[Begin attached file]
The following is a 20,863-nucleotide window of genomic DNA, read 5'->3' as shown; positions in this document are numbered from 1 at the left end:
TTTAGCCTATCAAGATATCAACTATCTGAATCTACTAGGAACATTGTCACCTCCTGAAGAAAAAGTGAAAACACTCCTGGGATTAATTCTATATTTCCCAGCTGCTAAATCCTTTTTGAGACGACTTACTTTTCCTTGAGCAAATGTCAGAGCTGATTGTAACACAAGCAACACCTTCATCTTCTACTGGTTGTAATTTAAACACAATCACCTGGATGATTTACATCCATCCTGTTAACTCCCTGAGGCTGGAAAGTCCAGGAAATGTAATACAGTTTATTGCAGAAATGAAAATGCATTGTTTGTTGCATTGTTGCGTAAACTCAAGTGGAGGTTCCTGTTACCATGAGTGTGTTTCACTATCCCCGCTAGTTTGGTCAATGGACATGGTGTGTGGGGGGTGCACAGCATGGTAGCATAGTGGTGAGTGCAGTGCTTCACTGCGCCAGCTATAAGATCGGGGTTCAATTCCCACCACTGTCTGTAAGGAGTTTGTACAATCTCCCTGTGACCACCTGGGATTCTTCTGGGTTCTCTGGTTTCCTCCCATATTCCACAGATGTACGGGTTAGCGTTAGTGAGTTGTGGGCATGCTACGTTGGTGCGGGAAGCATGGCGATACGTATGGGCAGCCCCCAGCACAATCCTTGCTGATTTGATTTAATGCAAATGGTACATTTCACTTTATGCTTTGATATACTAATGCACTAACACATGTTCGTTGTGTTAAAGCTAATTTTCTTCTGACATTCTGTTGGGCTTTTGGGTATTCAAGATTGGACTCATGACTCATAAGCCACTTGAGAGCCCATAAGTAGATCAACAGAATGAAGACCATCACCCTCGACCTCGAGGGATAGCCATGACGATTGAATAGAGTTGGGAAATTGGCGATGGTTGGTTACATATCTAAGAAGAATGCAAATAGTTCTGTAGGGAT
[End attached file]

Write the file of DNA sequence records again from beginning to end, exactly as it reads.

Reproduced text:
The following is a 20,863-nucleotide window of genomic DNA, read 5'->3' as shown; positions in this document are numbered from 1 at the left end:
TTTAGCCTATCAAGATATCAACTATCTGAATCTACTAGGAACATTGTCACCTCCTGAAGAAAAAGTGAAAACACTCCTGGGATTAATTCTATATTTCCCAGCTGCTAAATCCTTTTTGAGACGACTTACTTTTCCTTGAGCAAATGTCAGAGCTGATTGTAACACAAGCAACACCTTCATCTTCTACTGGTTGTAATTTAAACACAATCACCTGGATGATTTACATCCATCCTGTTAACTCCCTGAGGCTGGAAAGTCCAGGAAATGTAATACAGTTTATTGCAGAAATGAAAATGCATTGTTTGTTGCATTGTTGCGTAAACTCAAGTGGAGGTTCCTGTTACCATGAGTGTGTTTCACTATCCCCGCTAGTTTGGTCAATGGACATGGTGTGTGGGGGGTGCACAGCATGGTAGCATAGTGGTGAGTGCAGTGCTTCACTGCGCCAGCTATAAGATCGGGGTTCAATTCCCACCACTGTCTGTAAGGAGTTTGTACAATCTCCCTGTGACCACCTGGGATTCTTCTGGGTTCTCTGGTTTCCTCCCATATTCCACAGATGTACGGGTTAGCGTTAGTGAGTTGTGGGCATGCTACGTTGGTGCGGGAAGCATGGCGATACGTATGGGCAGCCCCCAGCACAATCCTTGCTGATTTGATTTAATGCAAATGGTACATTTCACTTTATGCTTTGATATACTAATGCACTAACACATGTTCGTTGTGTTAAAGCTAATTTTCTTCTGACATTCTGTTGGGCTTTTGGGTATTCAAGATTGGACTCATGACTCATAAGCCACTTGAGAGCCCATAAGTAGATCAACAGAATGAAGACCATCACCCTCGACCTCGAGGGATAGCCATGACGATTGAATAGAGTTGGGAAATTGGCGATGGTTGGTTACATATCTAAGAAGAATGCAAATAGTTCTGTAGGGAT